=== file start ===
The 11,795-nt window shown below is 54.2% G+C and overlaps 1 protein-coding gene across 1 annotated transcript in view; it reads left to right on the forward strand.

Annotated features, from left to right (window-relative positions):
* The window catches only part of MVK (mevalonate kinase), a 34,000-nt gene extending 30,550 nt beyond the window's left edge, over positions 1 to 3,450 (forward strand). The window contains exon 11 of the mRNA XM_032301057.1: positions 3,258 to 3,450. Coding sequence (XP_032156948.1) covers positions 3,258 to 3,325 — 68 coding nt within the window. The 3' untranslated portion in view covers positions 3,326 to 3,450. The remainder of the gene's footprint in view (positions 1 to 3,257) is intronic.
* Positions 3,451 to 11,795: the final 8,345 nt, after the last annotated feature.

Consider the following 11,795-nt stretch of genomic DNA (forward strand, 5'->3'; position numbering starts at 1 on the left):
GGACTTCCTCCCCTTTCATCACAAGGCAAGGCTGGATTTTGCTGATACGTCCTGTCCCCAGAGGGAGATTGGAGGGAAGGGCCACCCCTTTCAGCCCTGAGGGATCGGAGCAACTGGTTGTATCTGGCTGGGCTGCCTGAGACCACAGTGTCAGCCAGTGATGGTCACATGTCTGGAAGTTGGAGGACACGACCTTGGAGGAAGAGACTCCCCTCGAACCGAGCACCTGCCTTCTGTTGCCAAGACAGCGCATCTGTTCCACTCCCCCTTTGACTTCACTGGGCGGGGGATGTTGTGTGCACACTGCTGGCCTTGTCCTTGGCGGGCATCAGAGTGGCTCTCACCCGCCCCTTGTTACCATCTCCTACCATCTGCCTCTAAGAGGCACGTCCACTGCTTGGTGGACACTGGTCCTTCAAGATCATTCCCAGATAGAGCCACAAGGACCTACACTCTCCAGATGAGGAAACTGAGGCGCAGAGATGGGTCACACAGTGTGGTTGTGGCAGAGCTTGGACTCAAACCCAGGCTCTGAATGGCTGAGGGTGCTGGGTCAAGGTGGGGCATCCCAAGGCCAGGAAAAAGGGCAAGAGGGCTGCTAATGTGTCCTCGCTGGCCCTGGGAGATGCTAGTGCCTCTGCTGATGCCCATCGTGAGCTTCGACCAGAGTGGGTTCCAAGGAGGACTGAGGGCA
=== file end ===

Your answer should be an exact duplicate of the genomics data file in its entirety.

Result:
The 11,795-nt window shown below is 54.2% G+C and overlaps 1 protein-coding gene across 1 annotated transcript in view; it reads left to right on the forward strand.

Annotated features, from left to right (window-relative positions):
* The window catches only part of MVK (mevalonate kinase), a 34,000-nt gene extending 30,550 nt beyond the window's left edge, over positions 1 to 3,450 (forward strand). The window contains exon 11 of the mRNA XM_032301057.1: positions 3,258 to 3,450. Coding sequence (XP_032156948.1) covers positions 3,258 to 3,325 — 68 coding nt within the window. The 3' untranslated portion in view covers positions 3,326 to 3,450. The remainder of the gene's footprint in view (positions 1 to 3,257) is intronic.
* Positions 3,451 to 11,795: the final 8,345 nt, after the last annotated feature.

Consider the following 11,795-nt stretch of genomic DNA (forward strand, 5'->3'; position numbering starts at 1 on the left):
GGACTTCCTCCCCTTTCATCACAAGGCAAGGCTGGATTTTGCTGATACGTCCTGTCCCCAGAGGGAGATTGGAGGGAAGGGCCACCCCTTTCAGCCCTGAGGGATCGGAGCAACTGGTTGTATCTGGCTGGGCTGCCTGAGACCACAGTGTCAGCCAGTGATGGTCACATGTCTGGAAGTTGGAGGACACGACCTTGGAGGAAGAGACTCCCCTCGAACCGAGCACCTGCCTTCTGTTGCCAAGACAGCGCATCTGTTCCACTCCCCCTTTGACTTCACTGGGCGGGGGATGTTGTGTGCACACTGCTGGCCTTGTCCTTGGCGGGCATCAGAGTGGCTCTCACCCGCCCCTTGTTACCATCTCCTACCATCTGCCTCTAAGAGGCACGTCCACTGCTTGGTGGACACTGGTCCTTCAAGATCATTCCCAGATAGAGCCACAAGGACCTACACTCTCCAGATGAGGAAACTGAGGCGCAGAGATGGGTCACACAGTGTGGTTGTGGCAGAGCTTGGACTCAAACCCAGGCTCTGAATGGCTGAGGGTGCTGGGTCAAGGTGGGGCATCCCAAGGCCAGGAAAAAGGGCAAGAGGGCTGCTAATGTGTCCTCGCTGGCCCTGGGAGATGCTAGTGCCTCTGCTGATGCCCATCGTGAGCTTCGACCAGAGTGGGTTCCAAGGAGGACTGAGGGCA